And if all those born since the 1950s are giving less than their counterparts born in previous decades, does this mean they are inherently less interested in doing good? Or is something else going on? We are clearly in the realms of hypothesis here, and quite possibly cod psychology. In the last few weeks I’ve heard every explanation, from the over-professionalisation of fundraising (which this brilliant blog from Mark Phillips is relevant to), to the increasing individualisation of society. Government matters too: those growing up in the newly minted welfare state may have been disincentived to give; more recently, the financial demands of a society where the state is gradually transferring risk and responsibility to individuals peversely provides the same disincentive.

I’m personally attracted by the explanation that the ways to ‘do good’ have expanded significantly, and we should move on from talk of giving and volunteering to participation and social action: for example, whilst giving has been static, sales of ethical goods have quadrupled. We’ve explored these issues in NCVO’s Participation Almanac. Conversely, a similar cohort analysis of levels of membership in voluntary organisations might suggest I am wrong: when combined with the giving analysis, we have a problem. Either way, these are important questions and the report does well to highlight the need to try and test these (and other) explanations – rather than rely upon the so-called insights of pub bores.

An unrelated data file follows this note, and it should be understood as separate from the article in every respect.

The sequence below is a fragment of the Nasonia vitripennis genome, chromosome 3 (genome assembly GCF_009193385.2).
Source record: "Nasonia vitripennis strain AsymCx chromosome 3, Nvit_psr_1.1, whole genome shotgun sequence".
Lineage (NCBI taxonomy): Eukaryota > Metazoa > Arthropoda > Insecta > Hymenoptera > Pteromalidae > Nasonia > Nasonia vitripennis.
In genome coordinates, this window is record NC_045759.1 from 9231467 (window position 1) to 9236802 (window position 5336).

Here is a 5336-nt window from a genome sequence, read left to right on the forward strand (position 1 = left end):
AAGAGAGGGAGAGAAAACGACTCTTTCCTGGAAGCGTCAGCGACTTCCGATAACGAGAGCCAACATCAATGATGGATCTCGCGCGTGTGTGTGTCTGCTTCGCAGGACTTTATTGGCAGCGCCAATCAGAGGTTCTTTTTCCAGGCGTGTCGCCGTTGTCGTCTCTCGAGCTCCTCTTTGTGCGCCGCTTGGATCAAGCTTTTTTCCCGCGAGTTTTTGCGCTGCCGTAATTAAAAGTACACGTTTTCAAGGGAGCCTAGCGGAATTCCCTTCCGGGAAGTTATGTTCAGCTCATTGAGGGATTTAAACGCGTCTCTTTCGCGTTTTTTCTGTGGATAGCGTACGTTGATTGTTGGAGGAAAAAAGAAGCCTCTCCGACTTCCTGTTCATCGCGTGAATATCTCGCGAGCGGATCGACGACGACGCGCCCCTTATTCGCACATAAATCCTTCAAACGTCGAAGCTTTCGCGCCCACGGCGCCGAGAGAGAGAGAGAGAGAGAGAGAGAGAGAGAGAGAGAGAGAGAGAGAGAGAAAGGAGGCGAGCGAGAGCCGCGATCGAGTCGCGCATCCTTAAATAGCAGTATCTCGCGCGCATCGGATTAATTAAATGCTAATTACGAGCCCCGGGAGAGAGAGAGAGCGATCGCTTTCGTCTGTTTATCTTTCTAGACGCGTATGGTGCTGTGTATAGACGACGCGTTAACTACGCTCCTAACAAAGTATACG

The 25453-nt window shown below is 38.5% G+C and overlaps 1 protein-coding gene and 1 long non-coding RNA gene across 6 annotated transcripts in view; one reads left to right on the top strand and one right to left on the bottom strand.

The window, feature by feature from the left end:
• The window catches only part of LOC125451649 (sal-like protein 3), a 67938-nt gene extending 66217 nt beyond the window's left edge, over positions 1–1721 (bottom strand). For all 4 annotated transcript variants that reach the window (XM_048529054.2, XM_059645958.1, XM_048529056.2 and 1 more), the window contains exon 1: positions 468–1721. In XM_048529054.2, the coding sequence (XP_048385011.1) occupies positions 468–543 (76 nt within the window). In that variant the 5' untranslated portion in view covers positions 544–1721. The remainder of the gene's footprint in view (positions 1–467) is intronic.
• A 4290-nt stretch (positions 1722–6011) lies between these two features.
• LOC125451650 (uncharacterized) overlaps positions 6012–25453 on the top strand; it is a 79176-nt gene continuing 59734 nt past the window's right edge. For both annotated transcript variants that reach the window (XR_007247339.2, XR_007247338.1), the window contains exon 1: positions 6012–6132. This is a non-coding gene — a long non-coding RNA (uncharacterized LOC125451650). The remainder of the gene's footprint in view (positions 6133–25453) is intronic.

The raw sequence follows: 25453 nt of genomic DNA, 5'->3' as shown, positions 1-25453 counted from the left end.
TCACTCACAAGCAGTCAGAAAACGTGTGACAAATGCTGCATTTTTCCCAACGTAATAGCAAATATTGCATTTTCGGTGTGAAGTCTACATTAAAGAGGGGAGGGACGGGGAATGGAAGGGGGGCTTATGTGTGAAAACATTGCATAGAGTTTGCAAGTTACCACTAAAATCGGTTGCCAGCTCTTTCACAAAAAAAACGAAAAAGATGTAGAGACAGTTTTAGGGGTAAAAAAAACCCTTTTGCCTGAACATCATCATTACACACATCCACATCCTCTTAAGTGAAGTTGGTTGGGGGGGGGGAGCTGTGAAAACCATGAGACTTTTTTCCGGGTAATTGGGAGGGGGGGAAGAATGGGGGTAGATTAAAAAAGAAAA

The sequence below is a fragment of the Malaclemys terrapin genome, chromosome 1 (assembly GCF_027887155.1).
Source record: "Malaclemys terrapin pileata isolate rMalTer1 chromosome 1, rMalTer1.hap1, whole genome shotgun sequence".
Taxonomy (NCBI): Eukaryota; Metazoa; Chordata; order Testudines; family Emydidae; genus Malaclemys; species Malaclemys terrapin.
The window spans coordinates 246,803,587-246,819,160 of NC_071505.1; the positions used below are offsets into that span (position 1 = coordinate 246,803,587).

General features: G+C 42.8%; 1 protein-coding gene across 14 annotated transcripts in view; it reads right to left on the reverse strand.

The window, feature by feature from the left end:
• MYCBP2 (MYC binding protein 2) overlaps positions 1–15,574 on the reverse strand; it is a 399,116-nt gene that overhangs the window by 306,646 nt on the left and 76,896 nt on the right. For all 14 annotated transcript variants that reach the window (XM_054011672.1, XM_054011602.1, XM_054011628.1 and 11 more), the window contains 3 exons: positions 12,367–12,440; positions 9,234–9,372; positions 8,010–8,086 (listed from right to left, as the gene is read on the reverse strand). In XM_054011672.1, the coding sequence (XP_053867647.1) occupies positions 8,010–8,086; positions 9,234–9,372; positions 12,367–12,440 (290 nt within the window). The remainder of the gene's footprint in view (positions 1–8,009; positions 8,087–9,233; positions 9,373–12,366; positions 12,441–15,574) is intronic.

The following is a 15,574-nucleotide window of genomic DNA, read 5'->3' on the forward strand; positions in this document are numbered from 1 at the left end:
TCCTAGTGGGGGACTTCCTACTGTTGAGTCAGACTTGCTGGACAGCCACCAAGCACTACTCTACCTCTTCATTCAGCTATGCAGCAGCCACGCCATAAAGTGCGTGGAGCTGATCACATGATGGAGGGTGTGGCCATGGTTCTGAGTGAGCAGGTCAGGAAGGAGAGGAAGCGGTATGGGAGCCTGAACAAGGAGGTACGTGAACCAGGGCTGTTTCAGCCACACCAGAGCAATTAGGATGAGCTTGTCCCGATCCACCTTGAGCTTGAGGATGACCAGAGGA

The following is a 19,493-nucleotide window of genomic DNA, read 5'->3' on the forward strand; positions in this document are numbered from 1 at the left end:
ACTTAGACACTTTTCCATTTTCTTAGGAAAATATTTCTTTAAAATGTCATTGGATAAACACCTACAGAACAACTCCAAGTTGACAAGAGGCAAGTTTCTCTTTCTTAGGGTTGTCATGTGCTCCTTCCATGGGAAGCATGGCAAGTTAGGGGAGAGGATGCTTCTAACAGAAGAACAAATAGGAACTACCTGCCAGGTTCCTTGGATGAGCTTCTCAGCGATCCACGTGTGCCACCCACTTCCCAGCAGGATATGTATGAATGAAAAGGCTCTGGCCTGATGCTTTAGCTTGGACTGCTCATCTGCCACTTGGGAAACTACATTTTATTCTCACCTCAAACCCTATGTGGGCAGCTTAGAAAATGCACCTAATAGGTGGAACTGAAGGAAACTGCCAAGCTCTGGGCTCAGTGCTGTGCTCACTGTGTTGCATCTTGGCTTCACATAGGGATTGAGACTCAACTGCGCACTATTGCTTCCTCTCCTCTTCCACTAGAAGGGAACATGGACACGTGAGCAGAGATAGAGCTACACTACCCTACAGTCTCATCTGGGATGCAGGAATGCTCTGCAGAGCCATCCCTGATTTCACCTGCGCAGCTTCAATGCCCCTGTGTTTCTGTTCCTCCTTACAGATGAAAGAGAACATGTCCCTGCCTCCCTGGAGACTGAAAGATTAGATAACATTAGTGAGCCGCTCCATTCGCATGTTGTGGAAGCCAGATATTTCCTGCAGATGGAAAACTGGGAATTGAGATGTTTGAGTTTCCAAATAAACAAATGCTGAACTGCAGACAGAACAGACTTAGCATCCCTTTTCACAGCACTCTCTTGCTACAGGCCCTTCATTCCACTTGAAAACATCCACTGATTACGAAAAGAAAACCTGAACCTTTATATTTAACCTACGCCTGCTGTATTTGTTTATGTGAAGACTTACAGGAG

But back to the kids. For me, one of the messages in the report is that we should be optimistic. It shows that their propensity to give increases as young people navigate their 20s. It makes me think that the wealth of initiatives aimed at young people in recent years, such as citizenship education and the Citizenship Foundation’s G-Nation have made a difference. Initiatives that make giving easy, using the everyman tool of Generation Y (the smartphone) will help. I’m sure the work being led by Dame Julia Cleverdon and Amanda Jordan on a ‘decade of social action’ will also help. And young people are doing good now. The examples are too numerous to list – whether as Young Charity Trustees, fundraisers or donors in their own right.

I wonder if instead of looking at young people, we should be looking at ourselves, and for my age group, our parents. Is problematizing young people and giving a displacement activity, drawing attention away from the massive wealth accumulated by the Baby Boomers, a point well-argued by David Willetts? Maybe. In the meantime, back to the words of The Who’s Pete Townshend, who recently added an extra verse to the live version of The Kids are Alright:

And I look at my kids, and they’re alright

Of course they’re alright

What can ever be wrong with kids?

Nothing wrong with my kids

Nothing wrong with your kids.

(Thanks to Alex Swallow of Young Charity Trustees for commenting on a draft of this post. And to Toby Blume for highlighting a crucial misspelling…)

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Karl Wilding Karl Wilding served as NCVO's chief executive from September 2019 to February 2021.